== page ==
Takeshi Kitano

  • Takeshi Kitano – Ano natsu, ichiban shizukana umi AKA A Scene at the Sea (1991)

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    Third Window Films continues their collection of Takeshi Kitano Blu-rays with a revisit of his 1991 film, A Scene at the Sea. At the time Kitano was still seen largely as a comeic performer and his first two films started to change that perception and give him a small taste of international recognition. However, it is with A Scene at the Sea, his third feature as a director, that Kitano really showed the film world his skill set. Not only was it his first film as a director that didn’t feature him in an acting role, it also distanced itself from the previous two yakuza driven features and proved that Kitano is a force ot be reckoned with and a truew artist, rather than a hired gun.Read More »

  • Takeshi Kitano – Kizzu ritân AKA Kids Return (1996)

    Two buddies visit the schoolyard of the high school they used to attend, and remember their young and dumb days. They used to be the bullies in the school, until they find their own ways of life; one as a boxer, and the other as a member of the yakuza.Read More »

  • Takeshi Kitano – Hana-bi AKA Fireworks (1997)

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    “Hana-bi” is the highly acclaimed drama from and with Takeshi Kitano. In this film Kitano In a very honest way, also works up and reflects about his own inner life after his motorcycle accident that nearly cost him his life. So, it’s no big surprise that he implemented certain aspects of his character in the main lead as he did in Horibe.

    With tranquil pictures and on a subtle level Kitano creates a story, that revolves around loneliness, isolation, guilt, love and grief. Very Kitano-like the almost poetically meditative looking pictures are interrupted by sudden bursts of violence. However, this just serves the purpose to imbue the story with the necessary amount of authenticity.Read More »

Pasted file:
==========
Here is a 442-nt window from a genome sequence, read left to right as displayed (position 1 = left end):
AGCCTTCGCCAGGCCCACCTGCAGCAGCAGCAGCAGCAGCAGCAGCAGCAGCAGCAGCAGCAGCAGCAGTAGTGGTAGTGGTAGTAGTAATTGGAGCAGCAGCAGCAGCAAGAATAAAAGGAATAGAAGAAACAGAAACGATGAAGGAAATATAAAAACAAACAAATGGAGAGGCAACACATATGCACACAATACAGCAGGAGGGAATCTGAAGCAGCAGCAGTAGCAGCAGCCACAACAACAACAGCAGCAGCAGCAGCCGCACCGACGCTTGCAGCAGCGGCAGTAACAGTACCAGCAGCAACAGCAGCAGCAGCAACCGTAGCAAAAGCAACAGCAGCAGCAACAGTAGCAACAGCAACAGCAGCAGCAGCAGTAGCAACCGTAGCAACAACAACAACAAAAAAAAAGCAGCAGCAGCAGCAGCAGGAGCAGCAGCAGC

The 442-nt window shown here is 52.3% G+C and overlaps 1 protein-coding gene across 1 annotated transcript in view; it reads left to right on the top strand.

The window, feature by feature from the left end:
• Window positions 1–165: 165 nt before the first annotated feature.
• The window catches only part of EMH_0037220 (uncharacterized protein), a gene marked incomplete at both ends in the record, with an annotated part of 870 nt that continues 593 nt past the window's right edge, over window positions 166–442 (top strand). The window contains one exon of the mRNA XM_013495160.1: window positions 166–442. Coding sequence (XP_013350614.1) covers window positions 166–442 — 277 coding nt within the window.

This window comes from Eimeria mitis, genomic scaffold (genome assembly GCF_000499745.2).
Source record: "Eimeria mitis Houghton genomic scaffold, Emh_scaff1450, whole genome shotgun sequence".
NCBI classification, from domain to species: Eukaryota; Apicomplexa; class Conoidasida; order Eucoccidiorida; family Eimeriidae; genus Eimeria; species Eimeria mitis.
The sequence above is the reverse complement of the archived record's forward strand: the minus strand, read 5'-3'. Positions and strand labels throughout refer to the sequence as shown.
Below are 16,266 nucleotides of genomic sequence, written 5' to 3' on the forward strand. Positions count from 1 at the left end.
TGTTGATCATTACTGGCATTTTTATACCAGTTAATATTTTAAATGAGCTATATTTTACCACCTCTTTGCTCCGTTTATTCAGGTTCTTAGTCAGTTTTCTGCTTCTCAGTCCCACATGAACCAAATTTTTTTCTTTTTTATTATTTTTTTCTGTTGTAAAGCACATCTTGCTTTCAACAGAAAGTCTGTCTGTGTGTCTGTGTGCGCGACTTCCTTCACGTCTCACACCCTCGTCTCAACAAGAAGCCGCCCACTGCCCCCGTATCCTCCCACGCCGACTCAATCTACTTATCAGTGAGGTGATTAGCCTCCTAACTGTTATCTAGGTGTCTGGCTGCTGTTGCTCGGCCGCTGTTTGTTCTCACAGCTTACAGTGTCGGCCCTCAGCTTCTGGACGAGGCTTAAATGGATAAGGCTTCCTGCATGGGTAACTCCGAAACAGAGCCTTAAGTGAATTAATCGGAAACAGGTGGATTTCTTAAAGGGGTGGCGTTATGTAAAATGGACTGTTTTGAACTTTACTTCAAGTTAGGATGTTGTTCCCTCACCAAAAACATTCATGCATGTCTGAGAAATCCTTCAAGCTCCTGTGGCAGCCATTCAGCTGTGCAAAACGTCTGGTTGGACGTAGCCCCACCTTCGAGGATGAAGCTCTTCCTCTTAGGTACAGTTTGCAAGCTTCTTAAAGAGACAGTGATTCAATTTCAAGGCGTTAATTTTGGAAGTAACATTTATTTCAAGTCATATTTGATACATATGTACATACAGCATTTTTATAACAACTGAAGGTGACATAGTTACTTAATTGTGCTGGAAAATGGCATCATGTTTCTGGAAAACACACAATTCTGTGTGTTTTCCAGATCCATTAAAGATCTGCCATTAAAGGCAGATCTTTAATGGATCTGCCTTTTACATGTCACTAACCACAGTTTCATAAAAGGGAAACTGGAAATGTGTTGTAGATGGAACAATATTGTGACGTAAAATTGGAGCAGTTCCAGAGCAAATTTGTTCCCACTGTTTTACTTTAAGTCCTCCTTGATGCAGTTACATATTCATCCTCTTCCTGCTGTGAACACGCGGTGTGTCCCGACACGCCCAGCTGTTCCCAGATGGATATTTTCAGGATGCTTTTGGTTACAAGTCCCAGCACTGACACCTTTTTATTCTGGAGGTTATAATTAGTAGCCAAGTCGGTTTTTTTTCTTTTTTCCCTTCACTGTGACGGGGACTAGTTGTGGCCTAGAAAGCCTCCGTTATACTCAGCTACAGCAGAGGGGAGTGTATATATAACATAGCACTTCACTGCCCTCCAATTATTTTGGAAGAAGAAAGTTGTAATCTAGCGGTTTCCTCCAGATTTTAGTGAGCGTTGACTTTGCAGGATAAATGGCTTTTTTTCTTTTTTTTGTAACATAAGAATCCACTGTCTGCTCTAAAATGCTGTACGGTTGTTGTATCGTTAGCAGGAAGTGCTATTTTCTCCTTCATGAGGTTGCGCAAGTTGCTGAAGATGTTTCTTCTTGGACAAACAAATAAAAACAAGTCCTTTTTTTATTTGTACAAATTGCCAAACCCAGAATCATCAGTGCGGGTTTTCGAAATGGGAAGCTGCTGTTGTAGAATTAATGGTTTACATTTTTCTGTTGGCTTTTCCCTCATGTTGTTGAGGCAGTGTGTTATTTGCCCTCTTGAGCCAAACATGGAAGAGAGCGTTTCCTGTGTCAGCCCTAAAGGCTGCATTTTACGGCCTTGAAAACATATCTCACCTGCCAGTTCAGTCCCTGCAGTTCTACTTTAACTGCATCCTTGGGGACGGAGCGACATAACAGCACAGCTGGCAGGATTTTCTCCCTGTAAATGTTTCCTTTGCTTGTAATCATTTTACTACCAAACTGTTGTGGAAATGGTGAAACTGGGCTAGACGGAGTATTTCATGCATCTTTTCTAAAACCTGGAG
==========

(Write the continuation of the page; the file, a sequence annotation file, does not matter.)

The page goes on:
• Takeshi Kitano – Ryûzô to 7 nin no kobun tachi AKA Ryuzo and His Seven Henchmen (2015)

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    From hollywoodreporter.com
    To the many ways in which the career of Japanese auteur and action star Takeshi Kitano resembles that of Clint Eastwood, we can now add another: Both have made the increasingly obligatory geezer-comeback film. It was retired astronauts in Eastwood’s Space Cowboys; in Kitano’s Ryuzo and the Seven Henchmen, we get yakuza who hobble out onto not-so-mean-anymore streets attempting to regain their fearsome reputations. A bit sillier than it needs to be to earn the laughs it winds up getting, the likeable picture (which got a Japanese release in April) isn’t colorful enough to reach beyond the director’s established fan base here. Of those who follow Kitano, some will lament his small role onscreen.Read More »

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